The human nature has a plethora of complex layers, and studying such with reference to how it adapts when one is surrounded by subordinates, superiors, and a heavy workload, can provide valuable insights as to how the associated parameters can be fine-tuned with a view to benefitting both the employer and the employee, creating in this way a win-win situation.
People tend to have two separate sets of personalities, depending on whether they are at work or off it, with the two of them being mutually deployed. In the former situation, depending on their position and responsibilities, people may adopt a stricter communicational regime and sterner appearance, while in a more casual environment they may appear to be more laid back. The million-dollar question is how do you get these two personality sets to align as much as possible in a seamless manner?
It all starts with workplace culture. A 2018 Harvard Business Review article titled Why Great Employees Leave “Great Cultures” makes a case in point about how organisational behaviour is driven by three core elements that can be found in the culture of a company: systems, practices, and behaviours. You need all three to be aligned in order to have a great culture in place, the author says.
Let us start with systems. An organisation may be heavily invested in technology, another may depend on doing things manually, the old way. Irrespectively, the underlying goals that these systems serve, such as hiring, assessments, and rewards, must be successfully met in all cases; transparently too. In this way, employees gain confidence in an employer’s systems and their associated formal processes, thus leading to peace of mind about the overall system working like clockwork.
Moving off to practices, everything from company outings for a pint (or two) of beer to on-the-job appraisals and feedback mechanisms fall into this broad category. An organisation must target its practices to suit the needs of all its employees, not only some. Holding a company-wide poll as to where the next Christmas staff party should be held will be perceived by the working population as a democratic and, thus, fair practice, even if disco is marginally decided over pop!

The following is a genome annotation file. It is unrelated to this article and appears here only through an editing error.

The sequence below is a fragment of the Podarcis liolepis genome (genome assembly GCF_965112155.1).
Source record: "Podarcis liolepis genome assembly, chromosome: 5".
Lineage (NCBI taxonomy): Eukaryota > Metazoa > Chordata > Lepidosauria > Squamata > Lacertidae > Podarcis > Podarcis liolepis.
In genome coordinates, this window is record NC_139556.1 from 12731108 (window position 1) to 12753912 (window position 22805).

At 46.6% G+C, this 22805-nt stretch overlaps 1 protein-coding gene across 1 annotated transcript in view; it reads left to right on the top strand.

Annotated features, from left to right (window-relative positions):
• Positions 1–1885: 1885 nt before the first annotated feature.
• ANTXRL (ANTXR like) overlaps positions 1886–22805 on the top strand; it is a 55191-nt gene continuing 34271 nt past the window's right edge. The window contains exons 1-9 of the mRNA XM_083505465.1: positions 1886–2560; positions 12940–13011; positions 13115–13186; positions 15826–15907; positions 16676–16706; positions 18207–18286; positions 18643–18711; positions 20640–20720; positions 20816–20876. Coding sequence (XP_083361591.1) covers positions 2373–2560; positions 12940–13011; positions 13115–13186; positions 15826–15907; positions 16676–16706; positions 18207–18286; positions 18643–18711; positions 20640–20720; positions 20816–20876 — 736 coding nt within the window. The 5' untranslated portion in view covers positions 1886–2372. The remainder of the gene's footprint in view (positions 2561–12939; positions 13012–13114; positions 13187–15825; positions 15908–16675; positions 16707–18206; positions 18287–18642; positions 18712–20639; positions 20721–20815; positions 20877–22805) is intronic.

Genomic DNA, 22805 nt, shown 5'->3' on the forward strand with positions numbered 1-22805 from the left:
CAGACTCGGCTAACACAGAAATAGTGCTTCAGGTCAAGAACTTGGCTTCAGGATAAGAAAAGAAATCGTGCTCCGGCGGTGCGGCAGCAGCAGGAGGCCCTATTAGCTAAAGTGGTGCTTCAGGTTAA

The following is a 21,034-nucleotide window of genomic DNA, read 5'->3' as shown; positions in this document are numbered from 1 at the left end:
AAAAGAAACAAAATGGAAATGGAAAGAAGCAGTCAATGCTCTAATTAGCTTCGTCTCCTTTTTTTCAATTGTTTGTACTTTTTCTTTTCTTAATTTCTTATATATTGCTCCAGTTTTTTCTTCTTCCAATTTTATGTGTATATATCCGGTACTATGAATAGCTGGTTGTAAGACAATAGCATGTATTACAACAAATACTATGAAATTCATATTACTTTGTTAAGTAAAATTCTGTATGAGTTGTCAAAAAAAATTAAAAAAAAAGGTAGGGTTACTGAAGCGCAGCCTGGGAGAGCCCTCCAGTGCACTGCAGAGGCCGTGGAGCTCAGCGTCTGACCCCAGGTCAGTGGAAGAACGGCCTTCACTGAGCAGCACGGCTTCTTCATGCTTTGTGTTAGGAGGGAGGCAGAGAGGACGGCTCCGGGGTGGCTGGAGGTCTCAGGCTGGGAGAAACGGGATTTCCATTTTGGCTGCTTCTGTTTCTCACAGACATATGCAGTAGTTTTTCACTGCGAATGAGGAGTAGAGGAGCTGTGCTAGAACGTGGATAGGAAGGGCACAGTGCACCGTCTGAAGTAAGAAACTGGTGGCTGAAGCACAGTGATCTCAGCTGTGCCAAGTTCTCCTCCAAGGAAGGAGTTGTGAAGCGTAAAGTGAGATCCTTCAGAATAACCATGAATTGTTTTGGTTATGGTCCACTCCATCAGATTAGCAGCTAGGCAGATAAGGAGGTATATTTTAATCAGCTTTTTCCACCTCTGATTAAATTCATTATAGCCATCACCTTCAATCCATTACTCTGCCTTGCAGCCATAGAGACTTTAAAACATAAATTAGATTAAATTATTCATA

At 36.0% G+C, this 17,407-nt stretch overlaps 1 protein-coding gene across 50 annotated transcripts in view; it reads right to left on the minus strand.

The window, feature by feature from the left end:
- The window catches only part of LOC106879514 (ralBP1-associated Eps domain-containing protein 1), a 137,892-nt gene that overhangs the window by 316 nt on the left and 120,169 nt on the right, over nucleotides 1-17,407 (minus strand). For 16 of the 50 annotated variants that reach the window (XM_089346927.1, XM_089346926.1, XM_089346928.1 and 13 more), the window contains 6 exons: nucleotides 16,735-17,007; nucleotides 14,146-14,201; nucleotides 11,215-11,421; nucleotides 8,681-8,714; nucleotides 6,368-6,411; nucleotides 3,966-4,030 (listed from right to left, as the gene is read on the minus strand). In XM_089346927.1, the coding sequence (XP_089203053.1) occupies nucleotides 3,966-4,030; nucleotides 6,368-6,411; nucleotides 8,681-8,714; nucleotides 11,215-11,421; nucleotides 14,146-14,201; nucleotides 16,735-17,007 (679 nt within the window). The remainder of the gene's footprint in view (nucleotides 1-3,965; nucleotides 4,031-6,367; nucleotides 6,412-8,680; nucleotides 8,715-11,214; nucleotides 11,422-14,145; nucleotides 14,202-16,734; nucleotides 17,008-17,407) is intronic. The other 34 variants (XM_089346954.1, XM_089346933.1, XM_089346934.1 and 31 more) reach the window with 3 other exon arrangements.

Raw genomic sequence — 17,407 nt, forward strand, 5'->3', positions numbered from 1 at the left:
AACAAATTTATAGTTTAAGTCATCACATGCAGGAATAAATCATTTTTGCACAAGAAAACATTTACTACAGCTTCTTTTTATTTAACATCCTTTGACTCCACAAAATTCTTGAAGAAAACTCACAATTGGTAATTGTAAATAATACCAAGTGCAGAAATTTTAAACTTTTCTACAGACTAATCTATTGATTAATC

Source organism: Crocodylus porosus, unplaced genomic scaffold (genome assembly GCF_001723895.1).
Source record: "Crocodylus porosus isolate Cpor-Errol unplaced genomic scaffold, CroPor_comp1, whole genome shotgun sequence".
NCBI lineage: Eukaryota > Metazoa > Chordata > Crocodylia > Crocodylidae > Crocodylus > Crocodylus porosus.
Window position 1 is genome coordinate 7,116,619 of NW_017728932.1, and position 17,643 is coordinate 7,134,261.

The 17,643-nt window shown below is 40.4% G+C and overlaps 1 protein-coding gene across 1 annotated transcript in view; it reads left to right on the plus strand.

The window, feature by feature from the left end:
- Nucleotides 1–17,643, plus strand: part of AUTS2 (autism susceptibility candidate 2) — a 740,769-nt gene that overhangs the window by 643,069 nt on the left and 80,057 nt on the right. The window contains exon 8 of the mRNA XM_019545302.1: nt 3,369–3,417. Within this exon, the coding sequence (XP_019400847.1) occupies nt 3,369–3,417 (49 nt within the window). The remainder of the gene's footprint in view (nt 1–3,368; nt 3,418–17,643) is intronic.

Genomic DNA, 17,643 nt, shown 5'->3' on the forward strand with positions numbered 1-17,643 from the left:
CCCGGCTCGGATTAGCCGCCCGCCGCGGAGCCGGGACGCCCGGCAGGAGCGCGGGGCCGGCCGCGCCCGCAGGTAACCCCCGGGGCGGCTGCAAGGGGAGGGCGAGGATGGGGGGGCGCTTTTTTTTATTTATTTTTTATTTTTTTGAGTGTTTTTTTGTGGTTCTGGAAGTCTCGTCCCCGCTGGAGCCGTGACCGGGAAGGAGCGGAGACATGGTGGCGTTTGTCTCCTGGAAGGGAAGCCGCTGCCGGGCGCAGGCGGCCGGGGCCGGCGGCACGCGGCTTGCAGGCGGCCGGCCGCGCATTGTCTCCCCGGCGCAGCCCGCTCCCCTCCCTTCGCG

Lastly, we have behaviours. These are directly linked to company values, which in turn have their origins in the company’s leadership and governance. The tone at the top is a very powerful force – it can make the difference between appreciation and depreciation when it comes to an organisation’s most valuable asset: its workforce. People need to have clear visibility as to what is expected from them, behaviour-wise, in order to achieve the one thing that perhaps matters the most to them: progress through the ranks. Give them this kind of clarity and they will stay. Deprive them of it and they will walk.
The study of organisational behaviour is one whose findings are worth their weight in gold. Arriving at a certain set of rules that if adhered to will make people within an organisation feel “at home” can bring about countless benefits for both sides, including a rise in productivity and motivation, better interpersonal relationships between colleagues, and an increase in workplace happiness, the latter being the driving force of employees’ morale. And, while fine-tuning a company’s human resources may take considerable time and effort, the end-result makes everything worthwhile, every single time.
In sum, you don’t really need free muffins, company scooters, and a billiards room to keep people happy in the workplace. All it takes is a good deal of genuine consideration for their wants and needs. The actions taken thereafter by an organisation is what builds the kind of culture that persuades people to invest themselves in their company of choice.
Spyros Yiassemides is a partner at Yiassemides & Co, Cyprus